The U.S. is faced with a troublesome question: Is it willing to challenge Chinese ambitions in the South China Sea to maintain a posture of exceptional military dominance there?

The reality is that China, as it grows in economic importance, including the holding of more than $1 trillion in U.S. debt, will seek to expand its influence in its region of the world. In particular, especially given the importance to it of both exports and imports, it will be interested in expanding its sea presence.

For all of its ambition, though, China spends only about 10 percent of what the United States does on its military.

Against that backdrop, the Chinese are seeking to reinforce their claims to the Spratly Islands, rocky outcrops in the South China Sea, by dredging and building installations there. Chinese neighbors Brunei, Malaysia, the Philippines and Vietnam also claim parts of the Spratlys and are looking to the United States to defend their interests.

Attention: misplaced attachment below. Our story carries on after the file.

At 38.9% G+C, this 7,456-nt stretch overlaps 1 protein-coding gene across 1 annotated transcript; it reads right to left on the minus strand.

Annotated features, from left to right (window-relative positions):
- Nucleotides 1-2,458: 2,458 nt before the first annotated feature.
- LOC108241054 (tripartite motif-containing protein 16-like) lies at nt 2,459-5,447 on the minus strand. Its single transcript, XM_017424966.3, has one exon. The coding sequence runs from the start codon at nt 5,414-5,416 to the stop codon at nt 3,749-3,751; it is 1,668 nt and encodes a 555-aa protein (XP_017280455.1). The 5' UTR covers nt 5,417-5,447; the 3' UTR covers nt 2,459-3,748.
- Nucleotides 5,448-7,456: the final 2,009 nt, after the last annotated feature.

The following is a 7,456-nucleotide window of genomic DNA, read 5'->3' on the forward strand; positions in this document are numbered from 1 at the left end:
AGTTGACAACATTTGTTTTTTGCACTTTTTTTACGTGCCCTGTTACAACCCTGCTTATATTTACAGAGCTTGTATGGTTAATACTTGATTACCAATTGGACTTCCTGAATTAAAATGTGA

The U.S. military is carrying out air missions over the Spratlys to defend their neighbors’ and American interests there, although the latter are difficult to define.

There is always the risk of an accident or a military confrontation occasioned by U.S. flights over the Chinese sites. But are the gains worth, first, the financial cost of carrying them out and, second, the risk of conflict with the Chinese in their own region?

It’s becoming harder for the Pentagon to make that case.

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